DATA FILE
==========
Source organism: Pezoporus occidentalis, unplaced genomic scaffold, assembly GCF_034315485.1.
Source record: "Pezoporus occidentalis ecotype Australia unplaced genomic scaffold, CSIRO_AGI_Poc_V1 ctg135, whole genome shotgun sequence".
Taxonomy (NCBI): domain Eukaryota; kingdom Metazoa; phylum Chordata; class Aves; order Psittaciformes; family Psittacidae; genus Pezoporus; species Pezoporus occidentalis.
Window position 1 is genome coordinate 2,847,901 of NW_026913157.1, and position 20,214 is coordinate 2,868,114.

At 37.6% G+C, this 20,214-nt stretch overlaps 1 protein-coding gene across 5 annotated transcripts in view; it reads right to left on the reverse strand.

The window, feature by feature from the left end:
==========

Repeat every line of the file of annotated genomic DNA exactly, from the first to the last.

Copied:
Source organism: Pezoporus occidentalis, unplaced genomic scaffold, assembly GCF_034315485.1.
Source record: "Pezoporus occidentalis ecotype Australia unplaced genomic scaffold, CSIRO_AGI_Poc_V1 ctg135, whole genome shotgun sequence".
Taxonomy (NCBI): domain Eukaryota; kingdom Metazoa; phylum Chordata; class Aves; order Psittaciformes; family Psittacidae; genus Pezoporus; species Pezoporus occidentalis.
Window position 1 is genome coordinate 2,847,901 of NW_026913157.1, and position 20,214 is coordinate 2,868,114.

At 37.6% G+C, this 20,214-nt stretch overlaps 1 protein-coding gene across 5 annotated transcripts in view; it reads right to left on the reverse strand.

The window, feature by feature from the left end: